2. When I read abbot all the changes that are going into the next generation Cup cars, I think they sound more like road-racing cars with their independent rear suspension, six-speed transmissions, etc. I take Keselowski’s point that the current Cup cars are ill-suited to running on road courses, but perhaps the next-gen cars will be more capable on the road courses.

  3. Get rid of stage racing on road courses. Well, get rid of stage racing, period, but especially on road courses. Six seems like a good number but this year is understandably different.

  4. If NASCAR is going to make road courses a significant part of the schedule, they really need to consider local cautions when possible. When there were only two road courses a season I can see why they would be reluctant to have any more “special road course rules” than absolutely necessary. However with damn near a quarter of the races on road courses they need to address a lot of things to make it the best race it can be.

    • Yep. If nascar insists on full course cautions at these road courses, COTA is going to be a sh**show. Nothing will turn away fans faster than 3 1/2 miles of caution laps.

  5. As a life time stock car racing fan, I will simply say that NASCAR does not care one bit for stock car racing or stock car racing fans anymore. They could care less if any of us show up to the track, watch on television or listen on the radio. They have completely turned their back on us. That’s fine, all of you pseudo-stock car racing fans can have your soon to become exclusive or primary road-racing series with a few token ovals thrown in. I’m pretty much done with this sport, due to the radical increase in road-races and will be totally out of it, with the coming of the 2022 season and it’s road-racing car. Stock car racing is DEAD, thanks for NOTHING, NASCAR!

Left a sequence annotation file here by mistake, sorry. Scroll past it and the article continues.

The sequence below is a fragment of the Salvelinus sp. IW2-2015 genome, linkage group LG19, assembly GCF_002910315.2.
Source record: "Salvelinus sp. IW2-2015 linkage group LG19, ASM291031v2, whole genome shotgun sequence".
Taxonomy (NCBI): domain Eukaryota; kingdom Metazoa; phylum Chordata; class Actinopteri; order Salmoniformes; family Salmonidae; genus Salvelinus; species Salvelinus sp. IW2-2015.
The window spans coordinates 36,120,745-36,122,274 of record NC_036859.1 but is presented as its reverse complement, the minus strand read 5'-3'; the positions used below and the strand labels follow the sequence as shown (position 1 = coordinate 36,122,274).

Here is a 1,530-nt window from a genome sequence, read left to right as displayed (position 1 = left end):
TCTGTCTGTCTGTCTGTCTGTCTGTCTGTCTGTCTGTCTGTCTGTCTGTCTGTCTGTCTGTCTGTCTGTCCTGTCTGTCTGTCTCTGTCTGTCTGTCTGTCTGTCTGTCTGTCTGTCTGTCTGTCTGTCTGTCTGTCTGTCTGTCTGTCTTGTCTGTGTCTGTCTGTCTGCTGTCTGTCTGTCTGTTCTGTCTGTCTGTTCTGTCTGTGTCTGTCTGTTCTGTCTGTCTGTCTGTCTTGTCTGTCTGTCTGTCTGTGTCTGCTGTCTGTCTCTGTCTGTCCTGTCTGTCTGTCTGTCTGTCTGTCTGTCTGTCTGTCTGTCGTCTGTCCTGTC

• I think the final nail in the coffin is when they start going electric. The most asinine idea I have ever heard, and I’m sure I’m not alone in that thinking, but since when has Nascar ever listened to their fans opinion